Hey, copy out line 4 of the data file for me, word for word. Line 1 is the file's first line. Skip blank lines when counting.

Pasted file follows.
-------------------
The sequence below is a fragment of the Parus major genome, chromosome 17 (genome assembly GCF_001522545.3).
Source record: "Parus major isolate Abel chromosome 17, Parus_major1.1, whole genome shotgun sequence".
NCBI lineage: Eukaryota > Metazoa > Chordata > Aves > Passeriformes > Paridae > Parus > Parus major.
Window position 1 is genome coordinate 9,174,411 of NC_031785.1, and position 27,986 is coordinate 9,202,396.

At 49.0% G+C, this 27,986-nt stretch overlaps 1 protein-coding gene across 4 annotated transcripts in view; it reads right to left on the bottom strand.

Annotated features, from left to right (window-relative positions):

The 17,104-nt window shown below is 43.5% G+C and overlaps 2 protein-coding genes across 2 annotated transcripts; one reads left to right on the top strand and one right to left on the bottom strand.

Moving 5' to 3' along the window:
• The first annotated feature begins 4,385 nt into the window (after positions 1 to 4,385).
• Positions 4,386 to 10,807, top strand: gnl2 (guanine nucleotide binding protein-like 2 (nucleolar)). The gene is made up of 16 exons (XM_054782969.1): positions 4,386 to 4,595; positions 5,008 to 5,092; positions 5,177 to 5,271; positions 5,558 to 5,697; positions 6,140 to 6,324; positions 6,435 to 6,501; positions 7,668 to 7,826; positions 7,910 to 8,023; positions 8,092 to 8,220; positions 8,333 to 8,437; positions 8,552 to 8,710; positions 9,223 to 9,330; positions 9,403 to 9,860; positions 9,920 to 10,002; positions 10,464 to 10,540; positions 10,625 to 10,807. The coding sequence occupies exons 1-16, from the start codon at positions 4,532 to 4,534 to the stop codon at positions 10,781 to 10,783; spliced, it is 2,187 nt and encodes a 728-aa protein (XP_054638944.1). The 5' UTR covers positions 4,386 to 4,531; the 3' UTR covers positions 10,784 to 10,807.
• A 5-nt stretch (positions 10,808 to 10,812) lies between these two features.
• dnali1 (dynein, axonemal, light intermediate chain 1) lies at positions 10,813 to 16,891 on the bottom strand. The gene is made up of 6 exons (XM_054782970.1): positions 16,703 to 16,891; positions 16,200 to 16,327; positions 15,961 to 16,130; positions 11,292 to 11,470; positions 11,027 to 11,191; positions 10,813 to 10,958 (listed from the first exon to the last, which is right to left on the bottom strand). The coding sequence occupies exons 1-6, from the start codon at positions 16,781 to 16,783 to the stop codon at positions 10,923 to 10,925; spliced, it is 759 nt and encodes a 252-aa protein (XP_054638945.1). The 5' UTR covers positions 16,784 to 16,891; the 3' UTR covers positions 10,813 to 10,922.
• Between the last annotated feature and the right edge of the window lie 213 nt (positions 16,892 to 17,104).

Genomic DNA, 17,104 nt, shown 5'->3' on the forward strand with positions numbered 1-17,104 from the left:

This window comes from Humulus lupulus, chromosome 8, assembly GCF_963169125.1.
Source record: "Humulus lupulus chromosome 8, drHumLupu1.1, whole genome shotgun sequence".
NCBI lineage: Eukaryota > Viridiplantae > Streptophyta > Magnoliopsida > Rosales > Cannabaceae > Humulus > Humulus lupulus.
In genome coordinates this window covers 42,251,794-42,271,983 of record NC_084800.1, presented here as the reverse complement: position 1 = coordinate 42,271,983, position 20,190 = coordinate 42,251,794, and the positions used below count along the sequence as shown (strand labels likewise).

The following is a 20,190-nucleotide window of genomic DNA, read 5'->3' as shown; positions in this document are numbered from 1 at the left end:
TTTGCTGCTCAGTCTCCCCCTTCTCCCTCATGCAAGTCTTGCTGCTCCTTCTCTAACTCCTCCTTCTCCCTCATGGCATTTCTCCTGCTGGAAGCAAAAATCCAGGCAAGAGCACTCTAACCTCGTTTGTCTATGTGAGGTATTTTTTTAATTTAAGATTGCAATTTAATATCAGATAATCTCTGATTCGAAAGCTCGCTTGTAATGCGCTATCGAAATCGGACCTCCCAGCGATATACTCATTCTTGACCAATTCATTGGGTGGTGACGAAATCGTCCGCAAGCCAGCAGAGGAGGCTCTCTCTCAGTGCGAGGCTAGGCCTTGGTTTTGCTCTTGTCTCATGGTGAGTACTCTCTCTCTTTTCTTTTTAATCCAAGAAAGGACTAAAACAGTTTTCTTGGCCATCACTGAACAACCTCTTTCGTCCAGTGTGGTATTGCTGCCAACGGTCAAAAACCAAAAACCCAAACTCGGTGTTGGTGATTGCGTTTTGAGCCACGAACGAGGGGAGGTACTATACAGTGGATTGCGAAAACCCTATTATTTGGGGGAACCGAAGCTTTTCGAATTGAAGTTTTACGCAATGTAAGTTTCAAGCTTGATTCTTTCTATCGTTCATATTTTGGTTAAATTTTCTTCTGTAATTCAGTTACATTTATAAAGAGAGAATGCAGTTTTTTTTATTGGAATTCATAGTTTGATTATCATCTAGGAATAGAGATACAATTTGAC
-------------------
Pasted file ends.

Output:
Window position 1 is genome coordinate 9,174,411 of NC_031785.1, and position 27,986 is coordinate 9,202,396.